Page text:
Dinners | Breakfasts | Lunches | Snacks+Drinks | Ingredients+Sources+Notes | San Diego-area Asian Markets
Contrary to what you might think, it’s not difficult for vegan hikers to have decent food on the trail.
It means more reliance on mailing yourself resupply boxes as a supplement or replacement for the limited options in near-trail stores. And it probably means assembling most of your own meals, since commercial vegan options are fairly limited (and expensive). If you have a dehydrator and have the time to cook and dehydrate meals, more power to you – but my own practice is to buy individual freeze-dried or dehydrated ingredients, and then assemble meals from a variety of individual ingredients, for freezer-bag-style “cooking” (rehydrating in hot water) on trail. This saves time and money while giving you total control over ingredients.
Here are notes on some of my favorite meals & snacks that are vegan (or vegan+honey, since I eat honey), mostly lightweight and, in most instances, reasonably compact so I can get a lot of food in my bear canister. I’ve listed info+sources for key ingredients below.
Note: If you are a PCT hiker shipping resupply boxes up the trail from San Diego, check out regional rate Priority Mail – much cheaper than regular Priority Mail, though you have to get the special Regional boxes, not available at every P.O.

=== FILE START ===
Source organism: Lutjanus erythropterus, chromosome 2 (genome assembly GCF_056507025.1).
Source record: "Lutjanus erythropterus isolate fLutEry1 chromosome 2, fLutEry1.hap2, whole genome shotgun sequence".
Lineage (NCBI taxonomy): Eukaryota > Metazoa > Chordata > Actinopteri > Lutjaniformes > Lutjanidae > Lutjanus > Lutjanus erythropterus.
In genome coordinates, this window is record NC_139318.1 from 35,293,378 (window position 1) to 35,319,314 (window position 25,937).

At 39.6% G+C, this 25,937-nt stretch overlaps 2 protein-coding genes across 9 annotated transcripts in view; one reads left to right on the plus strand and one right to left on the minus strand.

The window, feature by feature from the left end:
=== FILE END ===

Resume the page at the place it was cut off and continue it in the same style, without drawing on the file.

The prospect of a cold dinner after a long day of hiking fills me with despair, so all of these dinners are hot, and almost all of them use the “freezer bag cooking” (FBC) method of cooking – simple, fast, and fuel-efficient, since the only “cooking” involved is bringing a pot of water to a near-boil.
Portion size: My appetite varies wildly while hiking. I put together smaller portions for the beginning of a hike, or perhaps for the first few days at high altitudes; and larger portions for later on. Remember that dehydrated food is only lightweight until you rehydrate it – so if you are going to end up with leftover food from any meal, it is much better to be able to carry the leftovers in a dehydrated state. Before you rehydrate, eyeball the meal portion, and if you think it is more food than you want, just move part of it to a spare ziploc BEFORE rehydrating your meal. You can always rehydrate more if it turns out you want the extra.
Ingredient options: With freezer-bag cooking, you’re essentially working from a “pantry” of foods that cook just by sitting in hot water for awhile, and you’re mixing and changing out ingredients and seasonings to try to get as much variety as possible, so that it doesn’t feel like you’re eating the same thing night after night. There are a relatively limited number of bases (Asian noodles of various types, rice, cous cous, pastas, and mashed potatoes, for example), a limited number of ingredients I call “protein” (by which I mean things like beans, tofu, faux dehydrated meats, lentils), a pretty big range of freeze-dried or dehydrated veggies, and quite a few seasoning options to help change things up. In the dinners described below, I tend not to give exact quantities for each ingredient, and generally list a bunch of ingredient options. Only by a little experimenting can you find the quantities and combinations that best suit you.
1. Forbidden Rice Noodle Dinner (with miso or Panang curry flavor)